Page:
Social media probably makes you feel bad — here’s how to limit usage | Health | Pittsburgh | Pittsburgh City Paper

Social media probably makes you feel bad — here’s how to limit usage

From turning the screen to grayscale to throwing your phone in the ocean, there are plenty of tools.

Social media can be bad for mental health. This is obvious to anyone who has ever looked at their phone immediately after waking and gone on to have a bad day or felt emotionally drained from looking at news and reactions on Twitter or felt like a gargoyle after looking at pictures of pretty people on Instagram.

Social media has positive outcomes, like friendship, education, and activism, but it's also a chaotic, omnipresent, and largely unregulated toxic waste dump, and there's science to prove it. A June study by the University of Pittsburgh's Center for Research on Media, Technology, and Health surveyed a sample of college students and found that negative social media interactions create stronger depressive symptoms. A recently published study from the University of Pennsylvania found that people who significantly reduced their social media usage for three weeks felt reduced depression and loneliness. 

The bad news is we're in too deep to let go of social media, even if there are proven unhealthy effects. The good news is, even tech companies are making tools to help.

Social media probably makes you feel bad — here’s how to limit usage
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Set Limits

Apple recently released an update that includes Screen Time, a section in settings that lets users set limits on certain apps and track which apps take up the most of your time. There are also several apps that can limit phone usage with varying degrees of intensity.

Browser extensions like StayFocusd allow users to limit time on certain websites, and when the clock runs out there's no way back in. There's even something called a "nuclear" option that, under no circumstances, allows users onto their specific website. We live in a healthy society!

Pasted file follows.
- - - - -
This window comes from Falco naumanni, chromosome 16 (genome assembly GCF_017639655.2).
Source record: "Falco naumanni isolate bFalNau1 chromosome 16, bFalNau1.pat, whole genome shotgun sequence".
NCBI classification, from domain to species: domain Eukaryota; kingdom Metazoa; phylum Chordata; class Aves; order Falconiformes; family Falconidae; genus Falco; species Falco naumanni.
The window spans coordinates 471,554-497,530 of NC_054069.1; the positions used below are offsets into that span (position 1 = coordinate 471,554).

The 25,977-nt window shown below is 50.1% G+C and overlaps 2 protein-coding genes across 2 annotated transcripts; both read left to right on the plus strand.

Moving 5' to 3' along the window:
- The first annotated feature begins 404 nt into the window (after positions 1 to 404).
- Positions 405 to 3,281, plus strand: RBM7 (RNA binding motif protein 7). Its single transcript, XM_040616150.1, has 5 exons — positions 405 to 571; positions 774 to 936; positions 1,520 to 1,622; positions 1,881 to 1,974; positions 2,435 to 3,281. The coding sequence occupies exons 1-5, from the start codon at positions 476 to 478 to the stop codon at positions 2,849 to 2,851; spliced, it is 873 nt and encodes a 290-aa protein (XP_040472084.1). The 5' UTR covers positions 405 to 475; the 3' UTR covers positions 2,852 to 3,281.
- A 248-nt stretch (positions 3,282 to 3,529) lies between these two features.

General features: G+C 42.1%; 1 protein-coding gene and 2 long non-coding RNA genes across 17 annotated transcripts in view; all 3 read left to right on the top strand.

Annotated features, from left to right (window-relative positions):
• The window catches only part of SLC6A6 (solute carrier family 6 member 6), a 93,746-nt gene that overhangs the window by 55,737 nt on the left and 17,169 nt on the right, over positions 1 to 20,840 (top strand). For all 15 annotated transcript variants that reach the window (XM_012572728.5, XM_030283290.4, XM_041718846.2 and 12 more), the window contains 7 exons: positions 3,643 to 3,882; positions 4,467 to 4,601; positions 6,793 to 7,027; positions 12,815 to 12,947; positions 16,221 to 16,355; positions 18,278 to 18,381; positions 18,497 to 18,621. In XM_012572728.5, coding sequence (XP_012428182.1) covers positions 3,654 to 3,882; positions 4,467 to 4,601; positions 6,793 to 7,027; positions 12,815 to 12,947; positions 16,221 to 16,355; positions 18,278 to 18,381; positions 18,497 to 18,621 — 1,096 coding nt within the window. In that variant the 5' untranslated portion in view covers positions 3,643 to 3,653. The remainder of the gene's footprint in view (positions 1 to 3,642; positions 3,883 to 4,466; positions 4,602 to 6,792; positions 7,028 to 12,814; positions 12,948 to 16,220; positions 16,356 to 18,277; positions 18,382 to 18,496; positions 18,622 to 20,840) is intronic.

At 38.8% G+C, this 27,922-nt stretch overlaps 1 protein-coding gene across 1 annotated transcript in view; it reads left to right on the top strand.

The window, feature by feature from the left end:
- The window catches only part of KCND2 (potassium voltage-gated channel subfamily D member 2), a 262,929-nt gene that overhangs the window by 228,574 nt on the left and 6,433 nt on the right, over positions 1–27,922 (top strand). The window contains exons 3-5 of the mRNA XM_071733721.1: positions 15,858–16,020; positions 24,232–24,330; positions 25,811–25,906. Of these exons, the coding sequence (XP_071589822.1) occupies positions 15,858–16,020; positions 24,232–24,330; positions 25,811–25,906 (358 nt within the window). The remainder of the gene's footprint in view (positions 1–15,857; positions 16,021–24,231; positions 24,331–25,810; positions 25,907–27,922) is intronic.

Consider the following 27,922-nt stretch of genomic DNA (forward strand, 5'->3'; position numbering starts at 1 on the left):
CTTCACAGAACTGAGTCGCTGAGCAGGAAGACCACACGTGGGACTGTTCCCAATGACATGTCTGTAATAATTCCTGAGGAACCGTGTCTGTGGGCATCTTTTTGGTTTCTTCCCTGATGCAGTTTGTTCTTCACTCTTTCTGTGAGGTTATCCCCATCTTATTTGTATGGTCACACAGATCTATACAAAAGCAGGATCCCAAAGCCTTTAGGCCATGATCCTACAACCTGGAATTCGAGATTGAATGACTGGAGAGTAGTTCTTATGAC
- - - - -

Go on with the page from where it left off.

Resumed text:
Make it Gray

Turning a phone into grayscale is a weird, but helpful way to reduce screen time. All the bright, enticing colors are suddenly drab. Why would I look at Instagram in this mode? Why would I do anything? Red notifications now blend in with everything else. For iPhones, go to setting, then general, then accessibility, then display accommodations, then color filters (on), and finally grayscale. You've made it. The world is colorless and easier. 

Turn Off Notifications

It's easy to forget that you don't actually have to get constant, distracting notifications. Turn off notifications on Twitter, Facebook, Instagram, Snapchat, and others, so you don't feel the need to respond immediately anytime a friend shares a meme. If, God forbid, you have Slack on your phone, then most definitely turn off notifications.

Delete the Apps

Deleting a social media app, even for just a few days, can be cleansing. Suddenly, there's no need to mindlessly scroll through Twitter every time you have a five-minute break. Sure, you could always access it through the internet browser, but dude, have some restraint. 

Throw Phone in the Ocean

Carrie Bradshaw did it. You can too.  

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